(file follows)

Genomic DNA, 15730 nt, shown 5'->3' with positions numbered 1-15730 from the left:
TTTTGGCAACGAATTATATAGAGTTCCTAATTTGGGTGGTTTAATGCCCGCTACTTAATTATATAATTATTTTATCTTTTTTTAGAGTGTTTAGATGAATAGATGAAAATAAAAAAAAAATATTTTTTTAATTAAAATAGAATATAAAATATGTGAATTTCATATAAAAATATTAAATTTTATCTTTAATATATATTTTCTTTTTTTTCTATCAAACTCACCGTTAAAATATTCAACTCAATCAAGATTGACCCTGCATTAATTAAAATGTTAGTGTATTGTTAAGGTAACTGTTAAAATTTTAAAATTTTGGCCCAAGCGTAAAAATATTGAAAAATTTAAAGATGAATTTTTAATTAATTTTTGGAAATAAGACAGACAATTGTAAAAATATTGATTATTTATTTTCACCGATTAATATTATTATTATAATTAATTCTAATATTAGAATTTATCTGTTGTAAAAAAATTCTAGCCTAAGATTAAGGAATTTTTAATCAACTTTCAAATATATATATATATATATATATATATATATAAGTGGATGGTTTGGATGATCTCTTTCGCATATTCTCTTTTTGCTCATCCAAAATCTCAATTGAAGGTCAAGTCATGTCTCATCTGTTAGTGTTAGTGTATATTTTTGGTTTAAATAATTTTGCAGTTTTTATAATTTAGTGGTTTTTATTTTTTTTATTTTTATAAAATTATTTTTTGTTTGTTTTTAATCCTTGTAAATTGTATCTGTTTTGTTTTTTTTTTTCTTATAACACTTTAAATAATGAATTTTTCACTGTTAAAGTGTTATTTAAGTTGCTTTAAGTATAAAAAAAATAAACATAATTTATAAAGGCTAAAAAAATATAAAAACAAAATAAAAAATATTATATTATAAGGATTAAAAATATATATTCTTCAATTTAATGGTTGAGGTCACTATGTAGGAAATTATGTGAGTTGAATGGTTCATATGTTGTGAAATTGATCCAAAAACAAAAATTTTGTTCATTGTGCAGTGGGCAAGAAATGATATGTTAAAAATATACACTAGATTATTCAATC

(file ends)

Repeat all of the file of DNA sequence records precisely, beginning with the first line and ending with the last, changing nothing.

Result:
Genomic DNA, 15730 nt, shown 5'->3' with positions numbered 1-15730 from the left:
TTTTGGCAACGAATTATATAGAGTTCCTAATTTGGGTGGTTTAATGCCCGCTACTTAATTATATAATTATTTTATCTTTTTTTAGAGTGTTTAGATGAATAGATGAAAATAAAAAAAAAATATTTTTTTAATTAAAATAGAATATAAAATATGTGAATTTCATATAAAAATATTAAATTTTATCTTTAATATATATTTTCTTTTTTTTCTATCAAACTCACCGTTAAAATATTCAACTCAATCAAGATTGACCCTGCATTAATTAAAATGTTAGTGTATTGTTAAGGTAACTGTTAAAATTTTAAAATTTTGGCCCAAGCGTAAAAATATTGAAAAATTTAAAGATGAATTTTTAATTAATTTTTGGAAATAAGACAGACAATTGTAAAAATATTGATTATTTATTTTCACCGATTAATATTATTATTATAATTAATTCTAATATTAGAATTTATCTGTTGTAAAAAAATTCTAGCCTAAGATTAAGGAATTTTTAATCAACTTTCAAATATATATATATATATATATATATATATATAAGTGGATGGTTTGGATGATCTCTTTCGCATATTCTCTTTTTGCTCATCCAAAATCTCAATTGAAGGTCAAGTCATGTCTCATCTGTTAGTGTTAGTGTATATTTTTGGTTTAAATAATTTTGCAGTTTTTATAATTTAGTGGTTTTTATTTTTTTTATTTTTATAAAATTATTTTTTGTTTGTTTTTAATCCTTGTAAATTGTATCTGTTTTGTTTTTTTTTTTCTTATAACACTTTAAATAATGAATTTTTCACTGTTAAAGTGTTATTTAAGTTGCTTTAAGTATAAAAAAAATAAACATAATTTATAAAGGCTAAAAAAATATAAAAACAAAATAAAAAATATTATATTATAAGGATTAAAAATATATATTCTTCAATTTAATGGTTGAGGTCACTATGTAGGAAATTATGTGAGTTGAATGGTTCATATGTTGTGAAATTGATCCAAAAACAAAAATTTTGTTCATTGTGCAGTGGGCAAGAAATGATATGTTAAAAATATACACTAGATTATTCAATC